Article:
Though The Crown does not yet look beyond Thatcher’s premiership, in reality just 15 minutes after Thatcher’s final address with the Queen on 28 November 1990, John Major arrived at the palace and was formally invited to form a new administration.
Mrs Thatcher remains the only prime minister to have left office during a party leadership ballot.
Revisit the real history behind more episodes with our S4 episode guide to The Crown:
- The Crown S4 E1 real history
- The Crown S4 E2 real history
- The Crown S4 E3 real history
- The Crown S4 E4 real history
- The Crown S4 E5 real history
- The Crown S4 E6 real history
- The Crown S4 E7 real history
- The Crown S4 E8 real history
- The Crown S4 E9 real history
Diana’s trip to New York and an unravelling royal marriage
Elsewhere in the tenth episode of season 4 of The Crown, Princess Diana is seen embarking on one of her first major solo trips, to New York, during which she takes the highly unusual step of hugging a young boy with AIDS while visiting a hospital in Harlem.
Diana’s trip to the Big Apple in February 1989, which lasted three days, also included a trip to the Henry Street Settlement [a not-for-profit social service agency in the Lower East Side neighbourhood of Manhattan] and a charity gala at the Brooklyn Academy of Music.
“It was a very successful trip from her point of view,” says royal biographer Penny Junor. “She did what she did best, which was being the caring, compassionate princess.
“It is absolutely true that she hugged a young boy with AIDS while visiting Harlem Hospital. This earned her a huge amount of respect at a time when people were shying away from AIDS victims. She did it for the cameras, but she was demonstrating that AIDS victims were still human beings and you shouldn’t shun them. She did a huge amount of good for this cause.”
But in The Crown Charles slams Diana for “grandstanding”, chastising her for “theatrically hugging the wretched and the dispossessed” – a phrase that Junor strongly doubts he would have used. “I don’t think this would have been his language at all,” she told HistoryExtra. The Crown’s Charles criticises “the calculated vulgarity of the antics, knowing full well the headline they would get”. True to history, Charles was increasingly frustrated by what he saw as Diana being “constantly in competition with him, trying to make herself look good and him look bad. He found it very trying and hard to live with,” says Junor.
In The Crown, Charles’s argument with Diana reaches a head when he tells her he wants to wash his hands of the marriage. And elsewhere in the episode he is seen telling the Queen he wants to start separation proceedings after learning that Diana has resumed her affair with James Hewitt, a former cavalry officer in the British Army. But in reality, Charles and Diana did not separate until more than two years later, in 1992.
What happened? In the autumn of 1992, following “a disastrous trip to Korea”, says Penny Junor, “Charles and Diana were due to host a three-day shooting party at Sandringham, as they did every year during William and Harry’s autumn exeat from school. Sixteen friends and their children were invited, including the Parker Bowles family, and it was something the boys looked forward to. Less than a week beforehand, Charles discovered that Diana had decided to take William and Harry to stay with the Queen at Windsor instead. He explained the situation to the Queen who then spoke to Diana and she [Diana] said if she couldn’t go to Windsor, she would take the boys to Highgrove instead. Charles asked whether she might not at least let the boys come to the Sandringham party, even if she was determined to stay away herself, but she refused. Charles’s patience finally snapped. He told Diana that, painful as it would be for everyone, there was no alternative but to call a halt to the marriage.”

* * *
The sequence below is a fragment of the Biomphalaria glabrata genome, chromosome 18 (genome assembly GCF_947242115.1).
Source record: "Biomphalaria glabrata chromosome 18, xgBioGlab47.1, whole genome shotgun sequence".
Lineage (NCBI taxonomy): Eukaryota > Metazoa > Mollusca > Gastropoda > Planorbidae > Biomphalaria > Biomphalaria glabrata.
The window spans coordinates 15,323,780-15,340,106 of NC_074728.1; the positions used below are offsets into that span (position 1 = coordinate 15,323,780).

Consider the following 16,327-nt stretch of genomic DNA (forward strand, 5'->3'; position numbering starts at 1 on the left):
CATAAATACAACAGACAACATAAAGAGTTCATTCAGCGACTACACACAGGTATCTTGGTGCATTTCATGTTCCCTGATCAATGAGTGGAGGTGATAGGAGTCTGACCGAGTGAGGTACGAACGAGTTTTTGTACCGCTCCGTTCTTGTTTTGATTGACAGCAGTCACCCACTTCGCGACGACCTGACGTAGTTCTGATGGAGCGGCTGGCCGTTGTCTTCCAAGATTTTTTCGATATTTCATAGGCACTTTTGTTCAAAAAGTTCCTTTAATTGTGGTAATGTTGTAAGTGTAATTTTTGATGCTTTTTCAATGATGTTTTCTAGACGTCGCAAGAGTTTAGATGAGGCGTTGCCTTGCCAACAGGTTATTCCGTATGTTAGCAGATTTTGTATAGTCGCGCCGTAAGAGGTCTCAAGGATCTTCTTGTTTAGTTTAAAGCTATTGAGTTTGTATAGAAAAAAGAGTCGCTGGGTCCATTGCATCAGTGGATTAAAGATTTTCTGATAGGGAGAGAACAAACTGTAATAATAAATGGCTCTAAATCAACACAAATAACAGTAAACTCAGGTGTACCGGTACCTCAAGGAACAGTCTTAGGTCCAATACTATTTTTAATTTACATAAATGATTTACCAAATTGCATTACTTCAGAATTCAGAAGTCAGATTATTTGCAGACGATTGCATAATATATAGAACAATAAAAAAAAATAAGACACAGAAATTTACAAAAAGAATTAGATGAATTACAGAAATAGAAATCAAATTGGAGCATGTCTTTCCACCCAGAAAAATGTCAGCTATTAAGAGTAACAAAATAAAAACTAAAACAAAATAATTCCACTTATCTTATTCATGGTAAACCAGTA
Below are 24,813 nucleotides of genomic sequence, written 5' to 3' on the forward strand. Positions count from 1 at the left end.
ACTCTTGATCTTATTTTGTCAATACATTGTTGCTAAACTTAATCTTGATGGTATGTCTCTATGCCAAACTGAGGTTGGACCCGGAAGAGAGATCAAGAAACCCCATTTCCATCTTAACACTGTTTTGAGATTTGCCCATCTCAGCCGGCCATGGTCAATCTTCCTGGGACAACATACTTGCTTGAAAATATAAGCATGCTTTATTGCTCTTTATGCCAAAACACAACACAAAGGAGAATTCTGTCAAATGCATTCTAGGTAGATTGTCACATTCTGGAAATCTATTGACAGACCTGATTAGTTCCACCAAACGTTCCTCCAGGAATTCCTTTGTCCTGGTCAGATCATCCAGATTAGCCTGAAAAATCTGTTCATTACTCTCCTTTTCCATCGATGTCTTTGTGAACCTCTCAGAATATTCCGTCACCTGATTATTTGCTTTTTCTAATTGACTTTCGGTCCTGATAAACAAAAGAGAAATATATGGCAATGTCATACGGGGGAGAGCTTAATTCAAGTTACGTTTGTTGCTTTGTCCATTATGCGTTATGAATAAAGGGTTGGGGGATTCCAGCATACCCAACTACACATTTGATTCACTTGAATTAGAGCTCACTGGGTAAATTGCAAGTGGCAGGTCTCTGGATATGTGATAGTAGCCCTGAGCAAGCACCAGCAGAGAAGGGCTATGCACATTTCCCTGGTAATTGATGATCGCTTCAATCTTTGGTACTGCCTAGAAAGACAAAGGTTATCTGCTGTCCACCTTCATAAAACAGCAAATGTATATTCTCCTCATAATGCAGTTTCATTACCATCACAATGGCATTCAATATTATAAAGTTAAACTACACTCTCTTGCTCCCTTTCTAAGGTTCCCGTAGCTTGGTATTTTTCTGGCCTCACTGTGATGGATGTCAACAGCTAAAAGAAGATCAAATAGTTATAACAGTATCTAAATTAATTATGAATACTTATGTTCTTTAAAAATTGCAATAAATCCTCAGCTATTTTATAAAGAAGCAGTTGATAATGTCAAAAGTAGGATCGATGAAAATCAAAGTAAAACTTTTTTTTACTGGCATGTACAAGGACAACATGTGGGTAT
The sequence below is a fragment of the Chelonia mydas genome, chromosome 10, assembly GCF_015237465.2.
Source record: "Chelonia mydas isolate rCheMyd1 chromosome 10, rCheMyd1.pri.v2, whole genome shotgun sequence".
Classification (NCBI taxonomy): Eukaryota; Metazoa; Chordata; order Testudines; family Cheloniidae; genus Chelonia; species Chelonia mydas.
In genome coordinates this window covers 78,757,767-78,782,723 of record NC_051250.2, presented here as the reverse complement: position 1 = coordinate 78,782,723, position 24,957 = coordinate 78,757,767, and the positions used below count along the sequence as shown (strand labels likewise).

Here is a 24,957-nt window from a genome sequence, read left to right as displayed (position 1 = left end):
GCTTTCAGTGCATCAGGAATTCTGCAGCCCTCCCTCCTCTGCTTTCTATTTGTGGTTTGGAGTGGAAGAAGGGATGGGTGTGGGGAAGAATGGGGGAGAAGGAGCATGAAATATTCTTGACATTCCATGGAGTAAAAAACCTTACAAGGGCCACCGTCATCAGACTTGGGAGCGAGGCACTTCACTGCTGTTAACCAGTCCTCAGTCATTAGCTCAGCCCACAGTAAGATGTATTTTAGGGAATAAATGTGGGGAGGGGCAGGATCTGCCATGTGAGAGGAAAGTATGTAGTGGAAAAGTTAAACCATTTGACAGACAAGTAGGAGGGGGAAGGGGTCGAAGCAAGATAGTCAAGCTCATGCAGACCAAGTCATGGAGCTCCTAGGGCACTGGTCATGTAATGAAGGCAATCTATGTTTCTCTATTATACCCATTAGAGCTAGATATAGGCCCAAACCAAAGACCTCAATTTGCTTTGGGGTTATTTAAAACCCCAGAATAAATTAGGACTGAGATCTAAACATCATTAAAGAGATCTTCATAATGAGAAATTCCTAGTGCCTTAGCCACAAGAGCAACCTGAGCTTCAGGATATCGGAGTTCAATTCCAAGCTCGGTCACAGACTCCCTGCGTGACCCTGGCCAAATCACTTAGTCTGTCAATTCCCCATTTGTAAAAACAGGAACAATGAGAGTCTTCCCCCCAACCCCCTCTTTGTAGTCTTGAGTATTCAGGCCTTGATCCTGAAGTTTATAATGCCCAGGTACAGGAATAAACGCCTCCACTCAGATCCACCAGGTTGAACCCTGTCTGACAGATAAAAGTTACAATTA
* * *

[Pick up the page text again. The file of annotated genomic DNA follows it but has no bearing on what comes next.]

You can read more about Charles and Diana’s ill-fated marriage here.
Season 4 of The Crown wraps up with the royal family’s annual Christmas gathering at Sandringham. The drama chooses to show Prince Philip visiting Diana in her bedroom to check on her. But what starts out as fatherly reassurance quickly turns into a stark, borderline sinister, warning: when Diana tells him she feels she has “no option but to break away, officially”, Philip replies “I wouldn’t do that if I were you… let’s just say I can’t see it ending well for you.” To which Diana retorts, “I hope that isn’t a threat, sir?”
Did this really happen, did Prince Philip really threaten Diana? Penny Junor is doubtful. “None of us can know for sure because we weren’t at Sandringham, but I don’t think he would have threatened her,” she said. “I don’t even think he would have gone to her bedroom in the first place. It would be very odd for any father-in-law to go to a daughter-in-law’s bedroom, it sounds a bit creepy to me! There would have been plenty of other opportunities to have had a conversation.”
Read everything you need to know about season 4 of The Crown here.
Emma Mason is the digital editor at HistoryExtra
With thanks to historian Dominic Sandbrook, an expert on Margaret Thatcher and author of Who Dares Wins (Allen Lane, 2019), which explores the pivotal early years of Thatcher’s premiership in Britain: 1979–82, and to Penny Junor, royal biographer and author of 10 books on members of the royal family